This is a point that I feel particularly and specially interested about: I care but little about big things or mysterious things. If we can only, as a people, take hold of these small matters that affect us at our home, which, if not attended to, will roll obstacles between us and our God, and then ask God our Heavenly Father to do for us as we would do for each other—to bless us as we want to be blessed—to be charitable to us as we are charitable to each other—merciful to us as we are merciful to one another, what will be the result? If we always do these things, there will never be anything in the way of our prayers.

But if we withhold our hand, and do not bless our brethren and sisters as we should, will God hear us when we pray to him? I tell you he will not. We might pray until we were so hoarse that we could not speak; we might pray in thundertones, till our prayers could be heard from one end of the continent to the other, and still he would not listen to us.

The Saints' Blessings—Divine Protection, Etc.

He has told us what spirit we should pray in and how we should act towards those around us. Then let us go and cultivate these things in our homes, in our family circles; for this is the most effectual way to carry out these principles.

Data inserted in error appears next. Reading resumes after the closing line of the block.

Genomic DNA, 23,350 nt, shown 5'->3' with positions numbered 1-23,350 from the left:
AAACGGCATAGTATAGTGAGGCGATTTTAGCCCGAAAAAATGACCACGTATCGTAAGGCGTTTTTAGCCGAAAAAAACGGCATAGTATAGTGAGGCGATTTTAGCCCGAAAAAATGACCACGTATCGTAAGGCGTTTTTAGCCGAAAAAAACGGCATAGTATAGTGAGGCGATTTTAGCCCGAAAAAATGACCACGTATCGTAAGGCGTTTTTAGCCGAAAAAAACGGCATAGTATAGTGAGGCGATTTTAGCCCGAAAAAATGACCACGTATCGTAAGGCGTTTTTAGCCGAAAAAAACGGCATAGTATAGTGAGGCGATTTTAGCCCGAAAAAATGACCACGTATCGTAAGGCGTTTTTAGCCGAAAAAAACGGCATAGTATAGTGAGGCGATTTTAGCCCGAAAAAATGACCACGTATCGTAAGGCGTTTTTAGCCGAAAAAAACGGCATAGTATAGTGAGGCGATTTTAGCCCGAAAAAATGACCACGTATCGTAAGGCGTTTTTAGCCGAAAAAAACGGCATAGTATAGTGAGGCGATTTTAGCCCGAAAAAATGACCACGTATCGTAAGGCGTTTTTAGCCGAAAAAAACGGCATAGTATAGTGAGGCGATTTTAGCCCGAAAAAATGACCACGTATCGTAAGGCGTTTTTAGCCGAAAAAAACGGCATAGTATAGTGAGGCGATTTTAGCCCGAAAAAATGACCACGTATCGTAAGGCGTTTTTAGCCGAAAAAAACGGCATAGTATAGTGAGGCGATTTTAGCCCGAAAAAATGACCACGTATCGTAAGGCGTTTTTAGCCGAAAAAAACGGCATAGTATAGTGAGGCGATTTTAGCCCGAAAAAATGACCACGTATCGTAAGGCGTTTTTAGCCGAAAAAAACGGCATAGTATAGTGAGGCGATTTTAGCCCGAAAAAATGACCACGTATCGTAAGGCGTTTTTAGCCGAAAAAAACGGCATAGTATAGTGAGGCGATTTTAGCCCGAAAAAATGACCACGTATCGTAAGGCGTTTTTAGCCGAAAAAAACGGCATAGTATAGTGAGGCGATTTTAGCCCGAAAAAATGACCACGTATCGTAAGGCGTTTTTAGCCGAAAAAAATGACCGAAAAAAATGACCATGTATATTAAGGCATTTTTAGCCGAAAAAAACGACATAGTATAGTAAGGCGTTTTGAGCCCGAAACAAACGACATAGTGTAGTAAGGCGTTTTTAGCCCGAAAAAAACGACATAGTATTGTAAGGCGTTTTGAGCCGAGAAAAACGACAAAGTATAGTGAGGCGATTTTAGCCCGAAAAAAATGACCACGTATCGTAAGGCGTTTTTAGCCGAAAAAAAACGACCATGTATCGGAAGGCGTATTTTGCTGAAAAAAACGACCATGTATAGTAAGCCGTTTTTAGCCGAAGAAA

If all the men in the Territory or three-fourths of them are called away, do they quarrel? No. Some of them write home to me and say they have been for ten days assembled together in a motley crowd of four or five hundred men, in circumstances not near so comfortable as those by which we are surrounded here at home; and there has not been a sign of difference or of contention or quarrelling in their midst.

Well, is this a sign that everything is all right in Zion? I do not know. I wish that the same feeling pervaded the circle of every family in the mountains that pervades those brethren in the mountains. Well, sisters, cannot you help to make it so? You can. You have been told how to make it so. Be charitable to one another's faults, just as you would be charitable to your children, or as you would wish God to be charitable to you. When

you pray, ask God to do as you would have others do. And, as you think it would be good for God and angels to do, and as you would have others do, even so do yourself.

If you go home and do that way, whether it is in the domestic circle, or whether it is in the more extended circles of your associations in life, there will be a peaceable, happifying influence around and within you, and that influence will extend from you to others.

You come to the Tabernacle and enjoy the Spirit of peace and of truth that is here—the Spirit of God. Well, now, you ought to enjoy that Spirit, the Spirit of peace, just as much at home as anywhere else: you should have it there all the time. There is a fruitful field for the cultivation of practical purity and virtue, that is as imperishable as truth itself, that will render you secure in that victory that is anticipated in the conquest before us. Let us not be found delinquent in the duties that are enjoined upon us.

That you and I may be enabled to attend faithfully to our duties is my prayer, in the name of Jesus. Amen.